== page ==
Hormone therapy begun at menopause may pose risk for breast cancer

Jan 28, 2011

Starting hormone therapy at around the time of menopause is associated with a greater risk of breast cancer compared to starting after a longer gap, according to a study published online Jan. 28 in The Journal of the National Cancer Institute. In this large, prospectively followed cohort of women, those who started hormone therapy five years or more after menopause had little or no increased risk, regardless of the type of hormone therapy used, how long they used it, and whether they were overweight or obese.

Many studies have established that incidence increases in users of hormonal therapy, in particular among women who use an estrogen-progestin combination as opposed to estrogen-alone. Few studies have looked at the timing of hormone therapy as a risk factor, although two previous studies suggested the interval between and initiating hormone therapy may influence breast cancer risk.

To investigate this question, Valerie Beral, FRS, of Oxford University and colleagues, used data from the Million Women Study (MWS) in the UK. The researchers estimated the adjusted relative risks of breast cancer in hormone therapy users and past users compared to non-users in 1.13 million women in the study. They also compared women on different types of hormone therapy.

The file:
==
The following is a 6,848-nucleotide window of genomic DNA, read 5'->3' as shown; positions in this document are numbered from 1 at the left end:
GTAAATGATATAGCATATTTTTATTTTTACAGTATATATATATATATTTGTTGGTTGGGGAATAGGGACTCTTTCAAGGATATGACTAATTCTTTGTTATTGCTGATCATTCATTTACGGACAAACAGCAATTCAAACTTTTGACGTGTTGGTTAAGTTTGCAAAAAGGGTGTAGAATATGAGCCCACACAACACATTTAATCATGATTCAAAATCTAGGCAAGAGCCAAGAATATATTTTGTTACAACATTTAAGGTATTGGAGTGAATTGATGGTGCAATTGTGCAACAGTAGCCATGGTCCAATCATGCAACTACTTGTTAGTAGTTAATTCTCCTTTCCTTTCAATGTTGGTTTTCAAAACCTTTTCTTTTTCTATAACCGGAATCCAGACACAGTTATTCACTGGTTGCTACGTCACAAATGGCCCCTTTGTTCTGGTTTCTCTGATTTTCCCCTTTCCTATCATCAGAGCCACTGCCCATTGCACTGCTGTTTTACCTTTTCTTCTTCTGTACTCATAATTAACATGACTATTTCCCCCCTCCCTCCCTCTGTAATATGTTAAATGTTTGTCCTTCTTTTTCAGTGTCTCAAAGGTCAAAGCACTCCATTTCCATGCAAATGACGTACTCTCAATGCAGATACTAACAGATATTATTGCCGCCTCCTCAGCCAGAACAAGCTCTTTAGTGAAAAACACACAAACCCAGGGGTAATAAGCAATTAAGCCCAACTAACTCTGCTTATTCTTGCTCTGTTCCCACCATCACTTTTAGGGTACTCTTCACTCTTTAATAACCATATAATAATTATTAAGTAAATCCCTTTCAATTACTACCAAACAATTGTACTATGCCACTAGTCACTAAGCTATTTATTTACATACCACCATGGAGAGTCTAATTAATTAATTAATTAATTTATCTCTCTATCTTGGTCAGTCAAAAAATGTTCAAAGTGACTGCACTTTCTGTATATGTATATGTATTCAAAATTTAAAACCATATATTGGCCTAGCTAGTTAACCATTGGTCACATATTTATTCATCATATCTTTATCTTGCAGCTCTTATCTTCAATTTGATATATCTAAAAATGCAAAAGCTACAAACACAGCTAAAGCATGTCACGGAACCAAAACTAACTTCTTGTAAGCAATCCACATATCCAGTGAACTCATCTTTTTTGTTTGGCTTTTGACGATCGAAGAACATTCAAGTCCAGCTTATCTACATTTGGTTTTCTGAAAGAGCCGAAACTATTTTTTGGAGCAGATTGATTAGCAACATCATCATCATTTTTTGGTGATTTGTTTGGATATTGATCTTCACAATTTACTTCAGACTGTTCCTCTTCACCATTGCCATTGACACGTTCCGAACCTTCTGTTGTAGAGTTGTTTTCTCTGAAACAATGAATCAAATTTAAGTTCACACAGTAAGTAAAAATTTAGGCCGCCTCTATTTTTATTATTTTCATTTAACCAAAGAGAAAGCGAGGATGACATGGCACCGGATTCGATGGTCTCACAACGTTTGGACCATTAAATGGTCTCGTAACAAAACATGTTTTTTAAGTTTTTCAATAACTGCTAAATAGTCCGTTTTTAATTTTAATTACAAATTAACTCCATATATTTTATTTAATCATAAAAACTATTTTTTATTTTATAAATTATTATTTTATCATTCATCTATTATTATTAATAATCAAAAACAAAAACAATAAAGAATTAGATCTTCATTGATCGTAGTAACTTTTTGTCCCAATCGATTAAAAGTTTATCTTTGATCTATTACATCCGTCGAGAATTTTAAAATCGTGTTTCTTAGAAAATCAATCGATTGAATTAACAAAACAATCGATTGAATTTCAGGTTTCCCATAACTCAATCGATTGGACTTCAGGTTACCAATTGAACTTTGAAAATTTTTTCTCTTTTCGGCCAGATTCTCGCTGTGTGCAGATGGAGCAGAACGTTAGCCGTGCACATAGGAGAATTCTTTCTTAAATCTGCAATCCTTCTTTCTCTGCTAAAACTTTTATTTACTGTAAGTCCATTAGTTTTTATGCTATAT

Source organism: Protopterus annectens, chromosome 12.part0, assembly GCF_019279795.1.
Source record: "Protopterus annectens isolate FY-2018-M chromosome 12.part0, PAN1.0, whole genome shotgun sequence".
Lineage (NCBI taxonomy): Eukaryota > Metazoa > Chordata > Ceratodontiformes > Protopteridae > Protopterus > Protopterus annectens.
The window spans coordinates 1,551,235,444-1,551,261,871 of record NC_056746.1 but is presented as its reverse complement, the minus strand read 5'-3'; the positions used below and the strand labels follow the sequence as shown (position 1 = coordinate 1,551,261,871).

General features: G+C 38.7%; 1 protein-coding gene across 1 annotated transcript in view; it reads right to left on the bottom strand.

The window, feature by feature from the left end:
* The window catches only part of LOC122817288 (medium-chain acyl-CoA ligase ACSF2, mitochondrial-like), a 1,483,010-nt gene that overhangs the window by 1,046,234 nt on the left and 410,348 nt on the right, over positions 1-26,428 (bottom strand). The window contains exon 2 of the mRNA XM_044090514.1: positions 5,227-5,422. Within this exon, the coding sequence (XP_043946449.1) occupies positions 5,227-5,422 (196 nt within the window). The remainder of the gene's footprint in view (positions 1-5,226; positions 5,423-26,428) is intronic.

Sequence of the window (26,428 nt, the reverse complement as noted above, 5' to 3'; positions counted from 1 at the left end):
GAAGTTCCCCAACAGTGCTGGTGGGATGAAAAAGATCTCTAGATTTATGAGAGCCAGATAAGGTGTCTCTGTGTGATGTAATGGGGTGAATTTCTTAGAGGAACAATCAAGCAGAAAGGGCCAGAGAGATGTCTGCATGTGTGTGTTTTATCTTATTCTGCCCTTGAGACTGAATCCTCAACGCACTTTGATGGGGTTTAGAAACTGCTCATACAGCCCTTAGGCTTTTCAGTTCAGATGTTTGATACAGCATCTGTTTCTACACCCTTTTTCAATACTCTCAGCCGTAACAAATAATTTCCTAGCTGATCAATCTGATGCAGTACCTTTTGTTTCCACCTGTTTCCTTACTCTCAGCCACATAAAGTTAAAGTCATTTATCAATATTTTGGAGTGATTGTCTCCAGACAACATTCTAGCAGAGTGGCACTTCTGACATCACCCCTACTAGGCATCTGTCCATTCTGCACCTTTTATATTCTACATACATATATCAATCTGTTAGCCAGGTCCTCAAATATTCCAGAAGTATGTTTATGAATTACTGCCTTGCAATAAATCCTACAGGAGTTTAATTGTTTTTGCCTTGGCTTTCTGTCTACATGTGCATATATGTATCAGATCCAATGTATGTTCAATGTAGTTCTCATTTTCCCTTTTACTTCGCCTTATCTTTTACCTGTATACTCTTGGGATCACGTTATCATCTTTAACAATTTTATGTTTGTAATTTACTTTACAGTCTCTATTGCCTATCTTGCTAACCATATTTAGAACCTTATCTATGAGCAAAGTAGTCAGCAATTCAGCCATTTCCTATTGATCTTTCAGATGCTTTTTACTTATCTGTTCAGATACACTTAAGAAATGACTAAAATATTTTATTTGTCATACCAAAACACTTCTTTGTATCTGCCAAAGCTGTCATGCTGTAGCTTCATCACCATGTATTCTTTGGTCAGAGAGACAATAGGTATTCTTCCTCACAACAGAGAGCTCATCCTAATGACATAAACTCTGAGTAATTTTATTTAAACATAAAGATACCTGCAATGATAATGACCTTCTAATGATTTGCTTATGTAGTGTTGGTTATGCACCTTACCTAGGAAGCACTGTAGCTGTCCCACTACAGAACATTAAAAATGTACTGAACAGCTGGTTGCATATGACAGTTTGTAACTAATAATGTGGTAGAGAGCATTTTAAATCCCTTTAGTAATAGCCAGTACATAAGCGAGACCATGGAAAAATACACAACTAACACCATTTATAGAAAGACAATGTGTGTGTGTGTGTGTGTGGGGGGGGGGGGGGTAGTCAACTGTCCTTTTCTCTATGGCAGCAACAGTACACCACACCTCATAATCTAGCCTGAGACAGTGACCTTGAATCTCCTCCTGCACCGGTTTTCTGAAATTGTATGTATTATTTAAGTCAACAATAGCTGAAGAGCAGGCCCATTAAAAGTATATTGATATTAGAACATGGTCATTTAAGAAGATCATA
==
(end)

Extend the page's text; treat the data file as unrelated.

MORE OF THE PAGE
They found that women starting hormone therapy at the time of menopause were at greater risk of breast cancer than those starting it later. They write, "A new finding of this study, which has been little investigated previously, is that the interval between menopause and starting hormonal therapy has a substantial effect on breast cancer risk."

Two previous studies have suggested this association but only in certain subgroups. "In this large study, we found greater risks of breast cancer if hormonal therapy use began either before or soon after menopause than after a longer gap; and this pattern of risk was seen across different types of hormonal therapy, among women who used hormonal therapy for either short of long durations, and also in lean and in overweight and obese women."

In an accompanying editorial, Rowan T. Chlebowski, M.D., Ph.D., of Los Angeles Biomedical Research Institute at Harbor-UCLA Medical Center and Garnet Anderson from the Fred Hutchinson Cancer Research Center note the study provides substantial support for similar findings from the Women's Health Initiative (WHI) in the U.S. They add that the similarities between the patterns of breast cancer risk in these two large studies increase the likely validity of the results, especially since the methodologies of the two studies were quite different.

The editorialists also discuss discrepancies in the two studies' findings regarding the risk of estrogen-only ; the WHI found little risk associated with estrogen alone while the MWS found a statistically significant increased risk, except in overweight and obese women. They conclude that "the question of the effect of estrogen-only formulation use on breast cancer risk in postmenopausal women, even with longer-term hormone use, still stands unanswered."

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